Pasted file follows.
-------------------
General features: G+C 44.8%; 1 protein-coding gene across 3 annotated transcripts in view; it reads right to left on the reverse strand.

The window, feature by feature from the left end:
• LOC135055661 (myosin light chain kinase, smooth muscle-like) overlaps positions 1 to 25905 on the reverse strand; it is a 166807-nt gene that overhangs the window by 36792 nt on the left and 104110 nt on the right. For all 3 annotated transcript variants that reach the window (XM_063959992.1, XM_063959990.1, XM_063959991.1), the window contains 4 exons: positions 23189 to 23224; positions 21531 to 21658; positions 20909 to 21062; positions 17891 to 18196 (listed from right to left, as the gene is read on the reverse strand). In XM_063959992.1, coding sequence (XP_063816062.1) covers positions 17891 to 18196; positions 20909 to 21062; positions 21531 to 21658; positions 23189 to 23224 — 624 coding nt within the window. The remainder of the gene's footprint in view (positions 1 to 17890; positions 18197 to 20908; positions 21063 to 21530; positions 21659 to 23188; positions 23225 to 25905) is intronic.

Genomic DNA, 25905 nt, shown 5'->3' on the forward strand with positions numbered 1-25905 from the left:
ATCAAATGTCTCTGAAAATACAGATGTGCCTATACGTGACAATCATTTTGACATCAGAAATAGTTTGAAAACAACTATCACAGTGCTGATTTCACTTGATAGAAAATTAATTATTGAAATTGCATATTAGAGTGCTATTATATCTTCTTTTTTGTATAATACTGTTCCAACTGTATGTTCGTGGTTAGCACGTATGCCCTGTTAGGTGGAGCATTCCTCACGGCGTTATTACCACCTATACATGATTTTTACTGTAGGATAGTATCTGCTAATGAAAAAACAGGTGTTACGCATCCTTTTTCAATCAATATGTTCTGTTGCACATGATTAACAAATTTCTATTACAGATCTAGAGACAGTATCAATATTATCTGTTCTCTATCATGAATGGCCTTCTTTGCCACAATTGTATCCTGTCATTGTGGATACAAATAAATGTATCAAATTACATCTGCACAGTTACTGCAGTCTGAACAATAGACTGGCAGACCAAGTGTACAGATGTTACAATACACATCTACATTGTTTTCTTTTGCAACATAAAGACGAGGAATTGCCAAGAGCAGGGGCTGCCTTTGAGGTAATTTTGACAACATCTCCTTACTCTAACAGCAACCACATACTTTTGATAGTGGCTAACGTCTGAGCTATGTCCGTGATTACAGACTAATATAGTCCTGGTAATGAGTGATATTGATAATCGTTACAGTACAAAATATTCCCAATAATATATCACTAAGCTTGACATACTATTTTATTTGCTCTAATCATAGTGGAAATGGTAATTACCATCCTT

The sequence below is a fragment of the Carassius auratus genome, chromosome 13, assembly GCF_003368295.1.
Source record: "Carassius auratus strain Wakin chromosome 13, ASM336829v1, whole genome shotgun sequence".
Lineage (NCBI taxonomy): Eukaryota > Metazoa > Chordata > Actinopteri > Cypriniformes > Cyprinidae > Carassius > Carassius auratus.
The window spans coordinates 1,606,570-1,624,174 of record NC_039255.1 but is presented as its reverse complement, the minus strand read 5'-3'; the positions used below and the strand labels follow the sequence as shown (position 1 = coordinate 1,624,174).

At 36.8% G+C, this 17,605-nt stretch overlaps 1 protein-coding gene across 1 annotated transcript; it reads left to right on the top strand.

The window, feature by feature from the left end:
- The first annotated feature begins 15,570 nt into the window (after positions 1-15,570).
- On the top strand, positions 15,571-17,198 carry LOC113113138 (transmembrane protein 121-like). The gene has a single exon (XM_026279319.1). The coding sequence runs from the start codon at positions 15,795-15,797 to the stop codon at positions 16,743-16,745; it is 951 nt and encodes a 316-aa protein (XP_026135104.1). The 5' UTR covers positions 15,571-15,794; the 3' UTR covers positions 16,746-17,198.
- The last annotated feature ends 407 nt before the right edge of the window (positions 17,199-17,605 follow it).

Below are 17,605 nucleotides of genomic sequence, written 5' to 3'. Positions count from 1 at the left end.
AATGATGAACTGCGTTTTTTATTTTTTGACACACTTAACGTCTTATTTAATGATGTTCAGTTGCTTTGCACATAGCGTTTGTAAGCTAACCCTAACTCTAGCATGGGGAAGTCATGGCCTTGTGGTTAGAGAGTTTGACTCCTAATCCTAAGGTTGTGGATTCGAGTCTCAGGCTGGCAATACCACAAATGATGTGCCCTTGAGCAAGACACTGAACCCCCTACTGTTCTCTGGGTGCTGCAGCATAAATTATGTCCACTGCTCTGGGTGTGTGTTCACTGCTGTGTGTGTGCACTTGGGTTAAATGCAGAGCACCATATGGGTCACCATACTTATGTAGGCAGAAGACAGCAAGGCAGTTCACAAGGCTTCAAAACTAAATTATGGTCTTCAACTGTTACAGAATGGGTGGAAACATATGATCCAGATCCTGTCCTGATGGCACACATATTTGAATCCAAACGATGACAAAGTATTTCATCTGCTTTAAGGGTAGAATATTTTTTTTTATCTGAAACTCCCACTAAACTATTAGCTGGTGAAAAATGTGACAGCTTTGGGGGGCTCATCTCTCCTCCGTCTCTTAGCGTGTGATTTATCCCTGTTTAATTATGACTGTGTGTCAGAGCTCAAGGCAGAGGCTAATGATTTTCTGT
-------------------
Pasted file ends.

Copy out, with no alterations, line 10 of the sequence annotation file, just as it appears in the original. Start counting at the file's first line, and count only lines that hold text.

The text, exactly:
At 36.8% G+C, this 17,605-nt stretch overlaps 1 protein-coding gene across 1 annotated transcript; it reads left to right on the top strand.